We find no abuse of discretion in refusing to find good cause and affirm for the reasons stated by the Resentencing Panel. Disparity alone is not good cause and should not be viewed in a vacuum. We must also remember that the original sentence resulted from a plea agreement. Defendant's expectations were scrupulously honored by the agreement. Further, problems concerning the location of a prisoner's housing within the correctional system or whether he is receiving appropriate sex-offender treatment may not be remedied by the Resentencing Panel. In State v. Johnson, 88 N.J. 26 (1981), the Supreme Court cited with approval the factors listed by Judge Coleman in his dissent in State v. Johnson, 182 N.J. Super. 1, 8-9 (Resentencing Panel (1981)) (Coleman, J.S.C., dissenting), which govern the Panel's deliberations. Events transpiring after confinement are not relevant to these decisions. See State v. McDermott, 175 N.J. Super. 334, 340 (App.Div.1980), certif. den. 87 N.J. 332 (1981).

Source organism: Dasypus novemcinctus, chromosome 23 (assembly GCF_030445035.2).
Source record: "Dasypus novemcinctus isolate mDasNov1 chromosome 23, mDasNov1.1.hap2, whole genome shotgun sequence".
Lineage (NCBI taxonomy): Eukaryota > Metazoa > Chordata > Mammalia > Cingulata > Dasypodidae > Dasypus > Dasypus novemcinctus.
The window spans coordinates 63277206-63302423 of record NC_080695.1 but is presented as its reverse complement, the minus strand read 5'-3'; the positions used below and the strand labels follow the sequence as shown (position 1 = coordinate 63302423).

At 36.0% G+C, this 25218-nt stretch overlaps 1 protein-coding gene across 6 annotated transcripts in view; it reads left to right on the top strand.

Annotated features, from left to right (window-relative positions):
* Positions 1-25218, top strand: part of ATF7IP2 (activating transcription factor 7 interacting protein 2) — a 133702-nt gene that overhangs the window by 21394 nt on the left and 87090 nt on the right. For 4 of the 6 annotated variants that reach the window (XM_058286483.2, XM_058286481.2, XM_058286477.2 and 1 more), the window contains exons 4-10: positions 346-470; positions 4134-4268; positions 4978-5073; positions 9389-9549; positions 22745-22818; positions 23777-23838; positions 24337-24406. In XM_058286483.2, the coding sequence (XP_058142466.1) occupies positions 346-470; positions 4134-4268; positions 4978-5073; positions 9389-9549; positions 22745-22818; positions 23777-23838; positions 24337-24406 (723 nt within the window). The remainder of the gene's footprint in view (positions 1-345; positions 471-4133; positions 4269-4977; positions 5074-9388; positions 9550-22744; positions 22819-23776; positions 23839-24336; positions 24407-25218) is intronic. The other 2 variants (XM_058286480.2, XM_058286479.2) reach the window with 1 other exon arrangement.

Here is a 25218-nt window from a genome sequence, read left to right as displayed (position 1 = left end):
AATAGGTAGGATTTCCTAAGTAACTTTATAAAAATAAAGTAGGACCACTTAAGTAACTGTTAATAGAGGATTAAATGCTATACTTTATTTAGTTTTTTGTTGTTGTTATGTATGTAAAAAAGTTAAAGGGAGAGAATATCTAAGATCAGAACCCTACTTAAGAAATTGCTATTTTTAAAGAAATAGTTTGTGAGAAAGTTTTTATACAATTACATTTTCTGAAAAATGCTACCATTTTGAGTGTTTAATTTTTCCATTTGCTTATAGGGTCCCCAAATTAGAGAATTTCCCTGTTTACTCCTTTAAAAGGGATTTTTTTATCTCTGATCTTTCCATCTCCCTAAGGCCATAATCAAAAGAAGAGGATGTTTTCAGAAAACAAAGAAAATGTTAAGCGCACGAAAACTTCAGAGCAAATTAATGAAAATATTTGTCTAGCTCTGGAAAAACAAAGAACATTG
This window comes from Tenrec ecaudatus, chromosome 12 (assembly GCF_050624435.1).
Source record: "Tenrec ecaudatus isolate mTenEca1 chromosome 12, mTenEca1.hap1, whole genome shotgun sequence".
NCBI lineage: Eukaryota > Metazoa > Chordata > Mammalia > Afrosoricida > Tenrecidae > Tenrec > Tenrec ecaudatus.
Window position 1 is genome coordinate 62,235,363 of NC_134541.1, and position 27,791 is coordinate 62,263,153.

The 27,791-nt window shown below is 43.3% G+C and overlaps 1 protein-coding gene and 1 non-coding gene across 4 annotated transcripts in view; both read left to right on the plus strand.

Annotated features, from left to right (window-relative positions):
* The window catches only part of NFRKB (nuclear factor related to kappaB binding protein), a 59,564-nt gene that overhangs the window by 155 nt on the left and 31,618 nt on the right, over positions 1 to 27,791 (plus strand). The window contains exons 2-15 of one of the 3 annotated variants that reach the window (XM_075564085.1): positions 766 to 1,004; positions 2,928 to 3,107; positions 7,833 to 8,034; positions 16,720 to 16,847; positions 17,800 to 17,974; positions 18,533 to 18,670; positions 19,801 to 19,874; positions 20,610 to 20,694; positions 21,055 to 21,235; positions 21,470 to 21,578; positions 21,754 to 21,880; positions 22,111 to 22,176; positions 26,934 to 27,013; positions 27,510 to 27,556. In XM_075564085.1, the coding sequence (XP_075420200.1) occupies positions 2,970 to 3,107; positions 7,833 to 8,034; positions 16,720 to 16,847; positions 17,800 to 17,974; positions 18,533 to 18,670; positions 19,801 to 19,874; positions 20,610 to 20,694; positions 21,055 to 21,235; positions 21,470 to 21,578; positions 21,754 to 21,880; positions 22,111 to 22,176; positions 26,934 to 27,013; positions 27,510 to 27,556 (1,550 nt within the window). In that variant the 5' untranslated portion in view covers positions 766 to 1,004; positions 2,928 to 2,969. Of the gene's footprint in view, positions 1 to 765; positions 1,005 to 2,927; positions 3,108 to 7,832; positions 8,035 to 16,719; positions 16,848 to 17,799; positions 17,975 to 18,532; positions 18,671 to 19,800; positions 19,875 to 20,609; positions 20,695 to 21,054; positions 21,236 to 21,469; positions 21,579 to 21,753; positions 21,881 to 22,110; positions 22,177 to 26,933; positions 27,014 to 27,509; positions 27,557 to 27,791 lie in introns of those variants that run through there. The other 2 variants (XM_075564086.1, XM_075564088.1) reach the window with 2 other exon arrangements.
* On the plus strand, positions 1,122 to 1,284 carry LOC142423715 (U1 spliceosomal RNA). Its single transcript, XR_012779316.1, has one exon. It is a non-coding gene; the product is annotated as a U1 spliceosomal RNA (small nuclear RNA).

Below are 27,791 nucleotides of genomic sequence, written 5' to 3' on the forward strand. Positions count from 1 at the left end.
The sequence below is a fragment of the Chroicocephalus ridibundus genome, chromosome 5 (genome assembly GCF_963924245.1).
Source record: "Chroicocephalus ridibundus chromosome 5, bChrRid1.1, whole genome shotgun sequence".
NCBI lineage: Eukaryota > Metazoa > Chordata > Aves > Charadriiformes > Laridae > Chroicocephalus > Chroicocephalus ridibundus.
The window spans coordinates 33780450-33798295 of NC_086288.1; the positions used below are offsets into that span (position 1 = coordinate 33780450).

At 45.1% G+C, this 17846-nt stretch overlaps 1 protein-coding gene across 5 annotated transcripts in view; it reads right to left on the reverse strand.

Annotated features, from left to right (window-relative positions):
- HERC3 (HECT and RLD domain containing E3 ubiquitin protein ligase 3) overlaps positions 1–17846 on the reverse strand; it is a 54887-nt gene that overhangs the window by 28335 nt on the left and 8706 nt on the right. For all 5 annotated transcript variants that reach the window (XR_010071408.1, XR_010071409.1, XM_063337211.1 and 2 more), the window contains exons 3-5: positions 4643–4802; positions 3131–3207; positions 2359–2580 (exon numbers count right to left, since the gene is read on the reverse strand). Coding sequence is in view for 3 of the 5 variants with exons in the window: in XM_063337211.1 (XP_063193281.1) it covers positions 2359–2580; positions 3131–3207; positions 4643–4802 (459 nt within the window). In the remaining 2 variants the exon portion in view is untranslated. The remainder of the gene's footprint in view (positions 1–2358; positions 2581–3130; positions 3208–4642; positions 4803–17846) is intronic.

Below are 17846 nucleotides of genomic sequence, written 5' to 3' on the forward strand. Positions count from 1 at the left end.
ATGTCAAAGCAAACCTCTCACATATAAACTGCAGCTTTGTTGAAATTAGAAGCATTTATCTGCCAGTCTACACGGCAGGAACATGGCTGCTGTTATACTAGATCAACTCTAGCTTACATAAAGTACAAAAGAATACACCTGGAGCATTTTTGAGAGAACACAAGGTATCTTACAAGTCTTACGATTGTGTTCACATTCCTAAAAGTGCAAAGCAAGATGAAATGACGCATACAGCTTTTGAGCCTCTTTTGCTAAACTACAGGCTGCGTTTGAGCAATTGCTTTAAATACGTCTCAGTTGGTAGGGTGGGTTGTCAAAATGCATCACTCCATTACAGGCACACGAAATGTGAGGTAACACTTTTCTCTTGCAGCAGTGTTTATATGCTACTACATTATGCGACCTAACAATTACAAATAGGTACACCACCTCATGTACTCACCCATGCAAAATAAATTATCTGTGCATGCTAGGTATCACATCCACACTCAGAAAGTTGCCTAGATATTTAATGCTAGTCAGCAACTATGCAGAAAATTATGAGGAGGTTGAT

A prisoner is always free to challenge an institutional transfer, a failure to receive treatment, or a classification grievance through an administrative appeal and ultimately an appeal to this court. But the Resentencing Panel is the wrong route. Additionally, the record before us is totally inadequate for any improvisation. See State v. Clark, 54 N.J. 25, 26 (1969); State v. Rydzewski, 112 N.J. Super. 517, 520-521 (App.Div.1970); R. 2:2-3(a)(2); N.J.A.C. 10A:31-3.6, 3.8.

Defendant has no constitutional right to be resentenced because of the existing disparity. The Legislature, and the Attorney General by formal opinion, effected this disparity. In this context, the differing treatment of prior offenders does not generate any inference of constitutional deprivation. See Greenholtz v. Nebraska Penal Inmates, 442 U.S. 1, 7, 99 S. Ct.

[190 NJSuper Page 25]